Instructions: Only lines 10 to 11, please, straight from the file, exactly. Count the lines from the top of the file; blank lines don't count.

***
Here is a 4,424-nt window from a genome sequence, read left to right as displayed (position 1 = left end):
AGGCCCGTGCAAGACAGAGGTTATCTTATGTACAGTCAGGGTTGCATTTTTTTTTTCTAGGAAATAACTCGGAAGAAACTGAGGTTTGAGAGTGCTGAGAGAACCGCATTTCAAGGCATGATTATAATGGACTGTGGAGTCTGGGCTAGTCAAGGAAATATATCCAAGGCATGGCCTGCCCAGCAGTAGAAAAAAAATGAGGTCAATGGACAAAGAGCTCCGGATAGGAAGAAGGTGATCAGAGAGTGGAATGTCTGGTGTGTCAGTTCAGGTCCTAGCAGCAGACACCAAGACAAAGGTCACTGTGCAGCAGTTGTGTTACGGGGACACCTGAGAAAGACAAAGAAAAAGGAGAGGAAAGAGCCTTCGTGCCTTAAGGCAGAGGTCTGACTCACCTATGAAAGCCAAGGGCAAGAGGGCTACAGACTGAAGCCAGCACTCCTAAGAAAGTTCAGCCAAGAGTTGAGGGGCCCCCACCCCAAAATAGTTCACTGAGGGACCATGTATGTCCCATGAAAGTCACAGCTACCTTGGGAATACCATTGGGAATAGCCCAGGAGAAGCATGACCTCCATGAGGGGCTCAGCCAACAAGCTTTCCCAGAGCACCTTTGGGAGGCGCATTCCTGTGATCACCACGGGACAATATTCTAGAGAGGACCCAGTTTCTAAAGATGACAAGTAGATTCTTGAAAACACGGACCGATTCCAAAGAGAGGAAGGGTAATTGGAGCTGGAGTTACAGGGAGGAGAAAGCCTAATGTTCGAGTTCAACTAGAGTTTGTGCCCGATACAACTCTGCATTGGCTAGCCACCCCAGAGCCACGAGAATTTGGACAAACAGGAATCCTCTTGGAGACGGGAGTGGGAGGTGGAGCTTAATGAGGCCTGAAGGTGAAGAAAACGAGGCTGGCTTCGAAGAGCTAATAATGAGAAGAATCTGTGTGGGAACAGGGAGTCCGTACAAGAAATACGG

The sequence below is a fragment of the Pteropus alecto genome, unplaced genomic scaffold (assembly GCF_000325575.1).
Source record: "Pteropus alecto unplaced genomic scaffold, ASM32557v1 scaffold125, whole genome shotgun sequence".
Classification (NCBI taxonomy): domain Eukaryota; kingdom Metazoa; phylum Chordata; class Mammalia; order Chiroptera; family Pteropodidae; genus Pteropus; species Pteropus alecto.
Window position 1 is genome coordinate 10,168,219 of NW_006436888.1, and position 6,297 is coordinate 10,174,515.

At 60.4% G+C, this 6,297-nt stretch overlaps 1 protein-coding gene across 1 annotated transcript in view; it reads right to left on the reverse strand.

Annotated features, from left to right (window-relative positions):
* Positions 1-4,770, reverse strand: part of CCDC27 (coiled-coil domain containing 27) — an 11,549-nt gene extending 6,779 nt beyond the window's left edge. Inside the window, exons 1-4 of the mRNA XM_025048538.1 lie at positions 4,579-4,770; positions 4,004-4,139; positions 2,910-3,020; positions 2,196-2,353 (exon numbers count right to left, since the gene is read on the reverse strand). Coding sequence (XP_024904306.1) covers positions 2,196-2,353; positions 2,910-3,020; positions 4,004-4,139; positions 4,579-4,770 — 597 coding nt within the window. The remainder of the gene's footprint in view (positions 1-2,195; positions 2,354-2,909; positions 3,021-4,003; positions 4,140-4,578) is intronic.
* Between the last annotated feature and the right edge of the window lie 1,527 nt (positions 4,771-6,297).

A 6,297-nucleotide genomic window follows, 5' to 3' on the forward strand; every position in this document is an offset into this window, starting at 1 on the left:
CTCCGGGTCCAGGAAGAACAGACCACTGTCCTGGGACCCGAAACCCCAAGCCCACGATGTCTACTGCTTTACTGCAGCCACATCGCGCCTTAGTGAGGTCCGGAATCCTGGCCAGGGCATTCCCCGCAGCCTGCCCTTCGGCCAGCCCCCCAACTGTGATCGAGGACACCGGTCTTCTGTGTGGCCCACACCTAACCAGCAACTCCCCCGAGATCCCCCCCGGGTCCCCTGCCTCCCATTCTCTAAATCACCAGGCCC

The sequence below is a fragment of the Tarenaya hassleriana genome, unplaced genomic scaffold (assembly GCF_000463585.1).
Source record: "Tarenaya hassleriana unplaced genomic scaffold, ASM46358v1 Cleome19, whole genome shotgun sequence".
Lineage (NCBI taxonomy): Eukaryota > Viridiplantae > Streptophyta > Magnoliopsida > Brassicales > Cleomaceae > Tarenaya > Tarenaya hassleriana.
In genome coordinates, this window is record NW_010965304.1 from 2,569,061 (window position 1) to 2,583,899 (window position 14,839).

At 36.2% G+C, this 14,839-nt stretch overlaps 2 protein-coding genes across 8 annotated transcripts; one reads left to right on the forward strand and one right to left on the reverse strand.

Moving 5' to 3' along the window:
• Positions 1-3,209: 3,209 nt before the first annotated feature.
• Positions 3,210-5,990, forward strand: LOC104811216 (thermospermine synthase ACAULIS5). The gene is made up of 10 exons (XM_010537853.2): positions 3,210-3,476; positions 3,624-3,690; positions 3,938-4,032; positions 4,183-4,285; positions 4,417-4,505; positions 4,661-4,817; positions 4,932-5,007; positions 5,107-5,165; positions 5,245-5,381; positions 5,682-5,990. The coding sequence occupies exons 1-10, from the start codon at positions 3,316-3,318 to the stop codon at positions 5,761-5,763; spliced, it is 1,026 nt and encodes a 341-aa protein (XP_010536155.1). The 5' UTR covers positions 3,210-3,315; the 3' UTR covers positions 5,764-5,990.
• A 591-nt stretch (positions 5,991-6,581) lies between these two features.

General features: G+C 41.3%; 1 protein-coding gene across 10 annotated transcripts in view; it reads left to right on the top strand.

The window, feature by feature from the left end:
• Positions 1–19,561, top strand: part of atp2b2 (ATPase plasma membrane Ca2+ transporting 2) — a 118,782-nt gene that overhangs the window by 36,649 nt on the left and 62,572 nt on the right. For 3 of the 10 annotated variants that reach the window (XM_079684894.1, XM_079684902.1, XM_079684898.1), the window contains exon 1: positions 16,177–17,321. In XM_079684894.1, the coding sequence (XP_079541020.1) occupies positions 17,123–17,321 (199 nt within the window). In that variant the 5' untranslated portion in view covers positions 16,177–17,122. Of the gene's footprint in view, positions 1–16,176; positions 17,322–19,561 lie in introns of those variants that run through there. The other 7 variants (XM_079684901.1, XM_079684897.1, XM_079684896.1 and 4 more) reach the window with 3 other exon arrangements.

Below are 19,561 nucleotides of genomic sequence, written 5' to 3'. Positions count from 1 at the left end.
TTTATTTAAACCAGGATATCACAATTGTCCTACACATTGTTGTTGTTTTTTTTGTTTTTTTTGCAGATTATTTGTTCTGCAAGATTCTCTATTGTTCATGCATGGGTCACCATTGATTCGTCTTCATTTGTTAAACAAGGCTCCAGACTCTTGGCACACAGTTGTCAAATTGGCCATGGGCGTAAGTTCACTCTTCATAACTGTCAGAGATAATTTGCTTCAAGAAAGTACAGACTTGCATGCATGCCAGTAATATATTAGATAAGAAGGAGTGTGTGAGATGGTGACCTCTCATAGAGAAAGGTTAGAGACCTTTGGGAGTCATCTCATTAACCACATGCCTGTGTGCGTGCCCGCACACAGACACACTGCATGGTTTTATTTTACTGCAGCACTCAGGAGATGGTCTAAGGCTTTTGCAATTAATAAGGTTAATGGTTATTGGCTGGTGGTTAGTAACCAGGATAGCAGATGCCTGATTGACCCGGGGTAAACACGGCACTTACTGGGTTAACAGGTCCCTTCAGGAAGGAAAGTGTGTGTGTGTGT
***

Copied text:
* Between the last annotated feature and the right edge of the window lie 1,527 nt (positions 4,771-6,297).

A 6,297-nucleotide genomic window follows, 5' to 3' on the forward strand; every position in this document is an offset into this window, starting at 1 on the left: